One hundred nanograms of genomic DNA was amplified in a total volume of 10 μl containing 1× GoTaq™ buffer (Promega, Madison, WI), 1 μM of each primer, 50 μM of deoxynucleoside triphosphates and 0.05 μCi of α32P dCTP (3000 Ci/mmole; PerkinElmer™ Life Sciences, Waltham, MA) (14). One unit of GoTaq™ DNA polymerase (Promega) and 0.2 μg of TaqStart antibody (Clontech, Mountain View, CA) were incubated at 22°C for 5 min before addition to the polymerase chain reaction (PCR) mixture. Amplification was performed in a PTC-200 thermocycler (Bio-Rad, Hercules, CA) in the following conditions: 95°C for 5 min; 30 cycles of 95°C for 30 s, 65°C for 30 s and 72°C for 30 s; and 7 min extension at 72°C. Following PCR, 8 μl of the IPS loading dye (95% formamide, 10 mM NaOH, 0.25% bromophenol blue, and 0.025% xylene cyanol) was added. The samples were denatured at 96°C for 5 min and resolved on a 0.5× MDE gel (FMC, Philadelphia, PA) prepared in 0.6× TBE (53.4 mm Tris, 53.4 mm borate and 1.2 mm EDTA). The gel was run at 8 W for 16 h at room temperature. After the run, the gel was dried and the radioactive signal was visualized using BIO-MAX™ MS films (Eastman Kodak, New Haven, CT). DNA fragments exhibiting an abnormal pattern on the IPS gel were sequenced in both directions.
For sequencing, 100 ng of genomic DNA was amplified in a total volume of 50 μl using the M13-tailed primers. PCR products were purified using the GFX™ PCR purification kit (Amersham Biosciences, Pittsburgh, PA). The sequencing reaction was performed using M13-primers in both directions on the MegaBACE™ (Amersham Biosciences) using the DYEnamic™ dye terminator kit according to the manufacturer's protocol. The alignment and analysis of the sequence were performed by using the dnastar program (Lasergene, Madison, WI).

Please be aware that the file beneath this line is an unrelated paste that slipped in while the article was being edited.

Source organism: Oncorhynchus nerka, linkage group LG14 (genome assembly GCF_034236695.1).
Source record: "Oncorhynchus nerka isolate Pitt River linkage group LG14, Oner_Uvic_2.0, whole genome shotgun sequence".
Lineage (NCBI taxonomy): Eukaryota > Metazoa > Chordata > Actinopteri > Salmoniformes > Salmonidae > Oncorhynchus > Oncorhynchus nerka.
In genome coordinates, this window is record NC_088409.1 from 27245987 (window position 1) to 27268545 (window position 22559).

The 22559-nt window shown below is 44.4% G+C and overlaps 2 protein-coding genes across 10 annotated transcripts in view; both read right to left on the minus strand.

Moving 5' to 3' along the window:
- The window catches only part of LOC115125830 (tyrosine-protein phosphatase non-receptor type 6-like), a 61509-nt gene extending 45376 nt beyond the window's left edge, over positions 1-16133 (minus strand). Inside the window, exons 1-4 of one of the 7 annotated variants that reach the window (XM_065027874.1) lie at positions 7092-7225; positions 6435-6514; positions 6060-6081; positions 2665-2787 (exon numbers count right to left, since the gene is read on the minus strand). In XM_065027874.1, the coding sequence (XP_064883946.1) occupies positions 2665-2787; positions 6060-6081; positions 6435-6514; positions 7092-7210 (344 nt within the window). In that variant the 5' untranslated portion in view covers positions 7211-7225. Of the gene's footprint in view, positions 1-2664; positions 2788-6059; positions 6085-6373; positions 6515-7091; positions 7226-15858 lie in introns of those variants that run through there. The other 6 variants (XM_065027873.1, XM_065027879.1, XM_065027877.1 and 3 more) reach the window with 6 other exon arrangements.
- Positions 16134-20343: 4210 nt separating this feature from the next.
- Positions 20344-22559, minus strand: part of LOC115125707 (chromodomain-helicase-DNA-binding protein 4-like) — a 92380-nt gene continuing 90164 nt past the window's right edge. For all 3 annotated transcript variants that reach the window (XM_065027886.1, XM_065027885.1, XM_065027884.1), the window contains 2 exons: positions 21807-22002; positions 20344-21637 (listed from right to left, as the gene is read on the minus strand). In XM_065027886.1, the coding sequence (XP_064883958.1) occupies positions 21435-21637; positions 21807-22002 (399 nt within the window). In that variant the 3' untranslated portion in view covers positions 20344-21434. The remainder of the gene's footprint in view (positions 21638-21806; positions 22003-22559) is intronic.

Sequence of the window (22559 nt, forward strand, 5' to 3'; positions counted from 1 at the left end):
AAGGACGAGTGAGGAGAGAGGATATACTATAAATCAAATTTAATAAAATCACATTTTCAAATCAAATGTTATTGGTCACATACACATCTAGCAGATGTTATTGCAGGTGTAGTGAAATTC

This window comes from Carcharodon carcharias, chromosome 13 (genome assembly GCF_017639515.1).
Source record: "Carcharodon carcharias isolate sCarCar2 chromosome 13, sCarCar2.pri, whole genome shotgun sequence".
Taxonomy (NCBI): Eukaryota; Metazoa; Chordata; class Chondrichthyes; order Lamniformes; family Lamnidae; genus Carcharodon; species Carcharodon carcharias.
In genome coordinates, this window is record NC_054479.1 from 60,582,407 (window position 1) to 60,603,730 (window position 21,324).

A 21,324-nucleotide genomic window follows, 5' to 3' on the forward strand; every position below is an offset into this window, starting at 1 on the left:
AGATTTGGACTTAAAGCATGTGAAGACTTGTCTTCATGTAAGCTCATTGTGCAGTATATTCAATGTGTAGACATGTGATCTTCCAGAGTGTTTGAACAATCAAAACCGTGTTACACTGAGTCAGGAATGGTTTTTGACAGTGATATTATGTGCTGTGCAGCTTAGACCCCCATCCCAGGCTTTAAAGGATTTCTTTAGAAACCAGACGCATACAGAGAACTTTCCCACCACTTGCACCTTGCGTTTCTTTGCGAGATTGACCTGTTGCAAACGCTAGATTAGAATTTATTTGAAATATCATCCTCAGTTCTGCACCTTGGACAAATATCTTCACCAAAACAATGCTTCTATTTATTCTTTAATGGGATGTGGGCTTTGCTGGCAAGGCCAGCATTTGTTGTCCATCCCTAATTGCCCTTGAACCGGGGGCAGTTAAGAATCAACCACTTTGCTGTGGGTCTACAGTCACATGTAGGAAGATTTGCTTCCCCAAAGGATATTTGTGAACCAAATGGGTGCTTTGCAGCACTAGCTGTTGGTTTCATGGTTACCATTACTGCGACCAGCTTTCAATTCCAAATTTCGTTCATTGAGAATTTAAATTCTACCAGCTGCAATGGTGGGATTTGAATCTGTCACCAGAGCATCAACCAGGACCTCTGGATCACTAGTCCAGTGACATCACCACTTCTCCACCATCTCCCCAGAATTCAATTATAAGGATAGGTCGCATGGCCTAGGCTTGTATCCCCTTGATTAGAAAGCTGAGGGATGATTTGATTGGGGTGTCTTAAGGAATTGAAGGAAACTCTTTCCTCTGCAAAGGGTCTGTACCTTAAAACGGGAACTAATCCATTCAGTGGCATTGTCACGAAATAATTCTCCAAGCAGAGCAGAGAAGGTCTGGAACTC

The c.529A>T alteration did not create or destroy any restriction enzymatic site. Therefore, an allele-specific forward primer was designed to test the carrier status of the mother and to screen the normal control samples. The forward primer was designed as follows: KIEx6 MSPF primer: 5′-CAAGATGAAGCTTGGTGATTTTGAGT-3′. The last base of the primer was T instead of A to make it specific for the c.529A>T alteration. Furthermore, by changing the third base from the 3′ end from T to an A, the primer was made more specific. The normal sequence in this region reads as follows: 5′-CAAGATGAAGCTTGGTGATTTTGTGA-3′. The Primer3 program (http://frodo.wi.mit.edu/cgi-bin/primer3/primer3_www.cgi) was used to select a reverse primer, KIEx6 MSPR (5′-TCAGGCACTTTGTCAGGTTTT-3′), about 137 base pairs away. The ‘Tm’ of the reverse primer was 4°C lower than that of the forward primer. The above primer pairs were used in a temperature gradient (55–65°C) PCR in a thermocycler (Bio-Rad) using the DNA from the patient carrying the c.529A>T change and a control individual as template DNA. The annealing temperature of 60°C was chosen because a 137 bp amplification product was seen only in the patient and not in the control individual. To ensure that all the DNAs from the normal individuals were amplifying, the above primers were multiplexed with primer set from a control gene (MID1IP1 AF-M13F/R), which generates a PCR product of 403 bp.
A polymorphism study for the c.2720G>A alteration was performed by allele-specific PCR (AS-PCR) using the following primers – KIAA1111-Ex21MSF: 5′ AAGGAGGTAGAACAGCCGCA 3′ and KIAA1111-Ex21MSR: 5′ AGCGGTGTACTCATGGTCAG 3′.
We have screened 26 unrelated individuals with MR associated with cleft lip, cleft palate or related clinical phenotypes and one patient from a family with linkage to Xp11.2-q12 for mutations in the PHF8 gene. The entire coding region and adjacent splice sites were screened either by IPS or by direct sequencing. An abnormal migration pattern was observed on the IPS gel in proband CMS12076 for exon 6 (Fig. 1). Sequence analysis showed an A to T substitution at position 529 (c.529A>T). This substitution resulted in a nonsense mutation (p.K177X). This mutation causes a premature truncation of the PHF8 protein, resulting in a protein that lacks the JmjC domain and five NLS. Sequencing of exon 6 in the proband's mother showed that she is not a carrier of the mutation and additional testing confirmed her biological relationship to the child (data not shown). Therefore, this mutation is a de novo event. Seven hundred and twenty-seven normal X chromosomes (243 men and 242 women) were analyzed for the c.529A>T alteration by AS-PCR, and none of them were found to carry this alteration indicating that it is not a rare polymorphism.